When can intoxication be used as a defense in a criminal case?

In California, this defense can only be used in limited circumstances. The California legislature and the law controlling criminal cases in San Fernando Valley is certainly not going to allow someone to become intoxicated and commit crimes at will.

The intoxication defense can successfully be used if a person is being charged with a specific intent crime. An example of one of the limited times voluntary intoxication can be used in a criminal case relates to a person charged with attempted murder.

The prosecutor must prove that person could form a specific intent to kill. Obviously, if the defendant was too intoxicated to do that, the prosecutors will not be able to prove attempted murder.

One important distinction to make in an intoxication defense case is the distinction between a voluntary intoxication and involuntary intoxication. In other words, if somebody slipped something in another person’s drink causing them to become intoxicated and that person does something illegal, they would have a very good defense.

If on the other hand someone of their own volition drinks a bunch of alcohol gets in a car and kills someone, they would have a much more difficult time trying to use intoxication to defend themselves.

The intoxication defense is usually not going to be a very good defense when it comes to a criminal case.  The legislature is not going to let people get away with crimes just because they got themselves intoxicated.

Specific Intent Crimes

One area though where it is a nice defense is when you’re talking about specific intent crimes.  In other words, the person had to be able to form the specific intent to do something related to the particular crime, but because they were so drunk, high on drugs or whatever intoxicant, they were not able to form that specific intent, so that person is going to have to be pretty out of it in order to be able to assert that defense.

Because remember, the temptation is — the judge, the prosecutors and even juries — they don’t want to give someone a free pass just because they got themselves intoxicated somehow and committed a crime.

Where I see it as an effective defense — again, depending on the circumstances — you have to have some mitigating factors in your favor — is related to an attempted murder charge, because with attempted murder you have to be able to form the specific intent to kill and if you can’t form that intent because you’re so drunk or high, whatever the case may be, then you certainly might have a viable defense there.

But I think in combination with that viable intoxication defense, you’ve got to have some facts that make it look good for you.  In other words, you get in an argument.  Maybe the other person is being too aggressive, you because you’re drunk go too far, shoot the person for example, but you really weren’t intending to kill them or you couldn’t form that specific intent to kill.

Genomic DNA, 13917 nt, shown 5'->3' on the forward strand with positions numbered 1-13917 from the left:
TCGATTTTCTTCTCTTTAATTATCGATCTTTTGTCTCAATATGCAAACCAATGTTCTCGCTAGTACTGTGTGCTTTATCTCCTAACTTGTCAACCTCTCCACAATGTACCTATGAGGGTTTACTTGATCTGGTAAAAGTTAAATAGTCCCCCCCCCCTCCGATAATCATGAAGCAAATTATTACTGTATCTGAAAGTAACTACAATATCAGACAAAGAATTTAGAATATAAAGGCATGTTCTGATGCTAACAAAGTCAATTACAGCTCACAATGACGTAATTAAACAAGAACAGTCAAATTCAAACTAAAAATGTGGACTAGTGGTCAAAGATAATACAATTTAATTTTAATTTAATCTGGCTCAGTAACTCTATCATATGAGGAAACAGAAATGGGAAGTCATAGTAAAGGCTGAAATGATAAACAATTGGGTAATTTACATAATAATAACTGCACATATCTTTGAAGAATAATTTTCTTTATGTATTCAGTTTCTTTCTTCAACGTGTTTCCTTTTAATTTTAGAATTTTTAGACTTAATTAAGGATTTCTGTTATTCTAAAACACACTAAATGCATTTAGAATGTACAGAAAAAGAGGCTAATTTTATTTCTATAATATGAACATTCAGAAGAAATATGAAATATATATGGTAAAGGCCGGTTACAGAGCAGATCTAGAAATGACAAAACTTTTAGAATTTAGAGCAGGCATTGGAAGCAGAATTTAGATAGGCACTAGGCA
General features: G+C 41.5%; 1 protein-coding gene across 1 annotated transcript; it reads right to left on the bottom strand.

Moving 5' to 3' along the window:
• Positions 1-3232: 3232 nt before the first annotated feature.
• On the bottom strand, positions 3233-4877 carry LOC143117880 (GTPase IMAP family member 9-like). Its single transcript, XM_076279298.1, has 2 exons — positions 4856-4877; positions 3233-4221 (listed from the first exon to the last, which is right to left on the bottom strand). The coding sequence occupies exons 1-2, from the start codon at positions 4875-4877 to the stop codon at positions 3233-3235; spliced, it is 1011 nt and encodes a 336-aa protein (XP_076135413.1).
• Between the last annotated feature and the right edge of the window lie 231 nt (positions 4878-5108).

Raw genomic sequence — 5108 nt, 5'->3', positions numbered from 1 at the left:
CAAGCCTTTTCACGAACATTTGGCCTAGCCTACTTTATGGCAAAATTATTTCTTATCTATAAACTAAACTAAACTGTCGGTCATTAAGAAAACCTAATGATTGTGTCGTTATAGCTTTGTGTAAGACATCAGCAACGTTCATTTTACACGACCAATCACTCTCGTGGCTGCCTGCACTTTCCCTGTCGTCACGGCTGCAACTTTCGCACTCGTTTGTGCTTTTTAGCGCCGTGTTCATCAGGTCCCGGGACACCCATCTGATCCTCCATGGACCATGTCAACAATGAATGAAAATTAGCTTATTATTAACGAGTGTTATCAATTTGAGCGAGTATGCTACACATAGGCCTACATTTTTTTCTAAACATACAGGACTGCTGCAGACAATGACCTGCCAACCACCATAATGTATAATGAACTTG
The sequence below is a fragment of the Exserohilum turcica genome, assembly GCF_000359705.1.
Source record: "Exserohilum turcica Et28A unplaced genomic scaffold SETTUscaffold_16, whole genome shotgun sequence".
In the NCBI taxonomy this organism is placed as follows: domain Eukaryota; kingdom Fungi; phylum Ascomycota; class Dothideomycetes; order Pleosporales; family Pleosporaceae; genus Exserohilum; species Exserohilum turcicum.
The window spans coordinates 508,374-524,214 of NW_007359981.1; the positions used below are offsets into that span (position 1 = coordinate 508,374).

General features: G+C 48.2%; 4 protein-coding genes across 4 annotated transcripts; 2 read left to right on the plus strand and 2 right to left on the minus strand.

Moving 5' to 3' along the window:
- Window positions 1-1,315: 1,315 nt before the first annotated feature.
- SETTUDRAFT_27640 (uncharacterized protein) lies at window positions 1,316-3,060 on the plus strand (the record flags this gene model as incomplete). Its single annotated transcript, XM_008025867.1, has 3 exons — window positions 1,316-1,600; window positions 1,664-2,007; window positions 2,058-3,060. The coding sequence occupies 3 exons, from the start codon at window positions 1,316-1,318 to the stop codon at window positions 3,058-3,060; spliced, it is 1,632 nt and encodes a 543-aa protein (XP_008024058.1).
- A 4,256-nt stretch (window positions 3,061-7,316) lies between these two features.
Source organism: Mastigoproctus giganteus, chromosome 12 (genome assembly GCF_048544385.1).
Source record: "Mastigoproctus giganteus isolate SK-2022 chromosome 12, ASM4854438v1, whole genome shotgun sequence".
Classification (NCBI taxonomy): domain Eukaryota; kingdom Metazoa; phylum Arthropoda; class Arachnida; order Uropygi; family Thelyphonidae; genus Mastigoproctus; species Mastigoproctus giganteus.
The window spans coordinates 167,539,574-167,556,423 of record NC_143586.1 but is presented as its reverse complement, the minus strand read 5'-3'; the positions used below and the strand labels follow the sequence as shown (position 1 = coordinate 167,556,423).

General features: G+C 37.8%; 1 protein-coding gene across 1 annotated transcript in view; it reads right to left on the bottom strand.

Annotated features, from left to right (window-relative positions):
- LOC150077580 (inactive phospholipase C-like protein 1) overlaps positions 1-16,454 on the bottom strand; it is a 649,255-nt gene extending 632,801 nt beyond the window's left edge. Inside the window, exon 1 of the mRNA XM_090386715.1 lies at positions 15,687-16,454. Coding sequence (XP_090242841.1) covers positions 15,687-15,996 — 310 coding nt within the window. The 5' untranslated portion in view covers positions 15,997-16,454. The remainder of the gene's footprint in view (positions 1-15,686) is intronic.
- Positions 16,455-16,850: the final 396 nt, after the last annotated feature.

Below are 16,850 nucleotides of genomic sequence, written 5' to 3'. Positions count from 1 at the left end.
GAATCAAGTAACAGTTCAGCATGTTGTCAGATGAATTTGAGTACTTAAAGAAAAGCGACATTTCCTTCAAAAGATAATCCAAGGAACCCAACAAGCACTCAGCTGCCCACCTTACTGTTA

Negotiate Charges to a Lesser Crime

Now, another interesting thing about this intoxication defense is that you’re usually looking at some other crime.  It usually just mitigates things down.  Like it will mitigate down an attempted murder where you’re looking at fifteen to life, down to some other crime like attempted voluntary manslaughter, assault with a deadly weapon which is a general intent crime.

So, a lot of times you’re not completely getting off just because you’re able to assert the intoxication defense in a case in the San Fernando Valley.  A lot of times you’re going to get some lesser general intent crime where intoxication cannot be a defense to that particular crime, and therefore, if you did something that’s criminal, you’re going to held responsible for it

So, if you’re thinking, do I have a defense here because I was so high, I was so drunk, you’re gonna need to sit down with a criminal defense lawyer — someone that can really look at all the facts of your case.

Then we can say, okay, here’s what I think a jury would do under your circumstances, and then once you have that conversation, then you’re really in a position to know whether the intoxication defense in a criminal case makes sense for you or whether it just simply is not going to work and you need to take some other route — whether that be by way of some sort of a plea negotiation or some other defense or angle that can get you off the case if that’s what your goal is in your criminal matter.

Case Review by our San Fernando Valley Defense Lawyers

In these type of cases they turn on the specific facts of the particular case. Therefore, your best approach is to sit down with a seasoned criminal defense attorney and go over your case step-by-step, that way you can get a true indication of what can and cannot be done.